Before cells divide, they have to unwind their chromosomes, copy of all of their DNA, and then wrap the DNA backup into chromosomes. When this process happens, cells often lose a little bit of DNA from the tips of their chromosomes. An enzyme, called telomerase, can help repair chromosomes by adding that DNA back onto the ends. Scientists are interested in telomerase because inhibiting it could help prevent the growth of rapidly dividing cells, like those found in cancer tumors.
While telomerase was discovered back in 1984, it has been difficult for researchers to design drugs that interact with it because the enzyme’s structure was not well understood. Traditional methods of imaging enzymes, like forming a solid crystal of telomerase and then inferring the enzyme’s structure based on how x-rays bounced off, had been performed on telomerase, but were not able to give a picture with a high resolution.
Kelly Nguyen and her team at the University of California, Berkley have taken a step forward in understanding telomerase. After carefully growing cells and collecting the enzyme, the team imaged their samples using a process called cryo-electron microscopy. Cryo-electron microscopy is a novel imaging technique that won the Nobel Prize in chemistry in 2017. This technique rapidly freezes a sample before imaging, allowing scientists to observe a snapshot of their specimen in action, with a resolution of about 0.8 nm.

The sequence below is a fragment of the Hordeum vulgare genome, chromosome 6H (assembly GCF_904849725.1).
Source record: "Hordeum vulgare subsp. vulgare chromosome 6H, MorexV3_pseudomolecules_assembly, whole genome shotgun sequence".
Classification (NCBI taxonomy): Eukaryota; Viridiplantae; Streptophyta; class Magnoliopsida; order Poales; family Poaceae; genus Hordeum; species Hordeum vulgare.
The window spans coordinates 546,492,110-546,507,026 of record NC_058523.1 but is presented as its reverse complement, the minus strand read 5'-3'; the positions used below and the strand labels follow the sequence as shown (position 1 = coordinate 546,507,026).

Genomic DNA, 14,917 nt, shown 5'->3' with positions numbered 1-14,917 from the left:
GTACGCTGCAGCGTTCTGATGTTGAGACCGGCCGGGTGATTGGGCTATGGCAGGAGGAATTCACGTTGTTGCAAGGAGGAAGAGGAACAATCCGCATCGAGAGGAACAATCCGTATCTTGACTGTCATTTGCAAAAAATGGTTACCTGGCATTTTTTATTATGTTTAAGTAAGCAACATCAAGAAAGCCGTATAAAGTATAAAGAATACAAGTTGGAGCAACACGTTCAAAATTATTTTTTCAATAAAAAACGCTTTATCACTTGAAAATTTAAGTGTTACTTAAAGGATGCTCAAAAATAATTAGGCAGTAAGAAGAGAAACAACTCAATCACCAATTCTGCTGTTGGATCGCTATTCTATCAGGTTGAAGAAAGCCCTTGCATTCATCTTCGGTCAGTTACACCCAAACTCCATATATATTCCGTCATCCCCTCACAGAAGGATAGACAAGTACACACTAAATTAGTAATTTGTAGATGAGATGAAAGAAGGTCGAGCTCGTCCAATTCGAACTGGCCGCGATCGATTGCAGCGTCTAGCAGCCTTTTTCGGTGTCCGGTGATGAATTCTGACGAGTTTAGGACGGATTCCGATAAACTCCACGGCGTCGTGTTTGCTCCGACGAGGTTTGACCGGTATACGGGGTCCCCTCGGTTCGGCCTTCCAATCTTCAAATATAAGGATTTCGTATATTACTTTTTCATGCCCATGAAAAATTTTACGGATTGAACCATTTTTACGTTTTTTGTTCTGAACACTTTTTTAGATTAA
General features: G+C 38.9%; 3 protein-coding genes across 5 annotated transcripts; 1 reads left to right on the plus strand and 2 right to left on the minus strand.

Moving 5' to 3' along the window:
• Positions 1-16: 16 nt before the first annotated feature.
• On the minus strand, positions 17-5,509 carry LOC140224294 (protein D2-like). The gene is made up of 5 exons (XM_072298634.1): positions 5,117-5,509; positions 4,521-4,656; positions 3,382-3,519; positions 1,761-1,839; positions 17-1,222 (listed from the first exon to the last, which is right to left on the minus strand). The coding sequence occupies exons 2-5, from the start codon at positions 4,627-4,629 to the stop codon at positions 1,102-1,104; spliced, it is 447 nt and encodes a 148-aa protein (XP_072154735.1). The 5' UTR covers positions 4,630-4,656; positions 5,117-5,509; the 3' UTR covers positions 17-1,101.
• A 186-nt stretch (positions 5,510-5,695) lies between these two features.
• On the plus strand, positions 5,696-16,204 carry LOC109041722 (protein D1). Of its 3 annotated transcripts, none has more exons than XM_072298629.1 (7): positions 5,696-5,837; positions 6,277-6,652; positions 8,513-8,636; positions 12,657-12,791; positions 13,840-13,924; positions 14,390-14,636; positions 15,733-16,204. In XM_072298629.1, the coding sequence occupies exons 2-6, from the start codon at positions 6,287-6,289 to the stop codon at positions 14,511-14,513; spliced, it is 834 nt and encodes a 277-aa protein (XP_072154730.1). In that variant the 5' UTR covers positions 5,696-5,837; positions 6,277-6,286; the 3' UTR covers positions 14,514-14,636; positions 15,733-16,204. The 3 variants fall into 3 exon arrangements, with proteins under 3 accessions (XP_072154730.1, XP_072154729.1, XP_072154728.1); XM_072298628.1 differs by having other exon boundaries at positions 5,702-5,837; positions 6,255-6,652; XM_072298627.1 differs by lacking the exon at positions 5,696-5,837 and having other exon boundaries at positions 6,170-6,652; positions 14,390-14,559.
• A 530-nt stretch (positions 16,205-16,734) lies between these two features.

The team’s image reveals that telomerase has two lobes. One lobe is made of proteins and is responsible for making sure the protein moves where it is needed in the cell. The second lobe contains proteins that actually repair the lost DNA at the tips of chromosomes. The two lobes are held together by a little bit of RNA, a molecule similar to DNA.
Our expert, Mitch Mcvey, a biology professor at Tufts, explains that the work by Nguyen and her team makes three major advances. The technique could help scientists understand the structures of other related proteins. Additionally, understanding the protein structure of telomerase could help corroborate behavior other scientists have observed. The work could also provide a route to studying human illnesses influenced by too much or too little telomerase, including certain types of premature aging and cancer.
Managing Correspondent: Emily Kerr
Acknowledgements: Many thanks to Mitch McVey, a professor at Tufts for his input on this article.
Scientific Article: Cryo-EM structure of substrate-bound human telomerase holoenzyme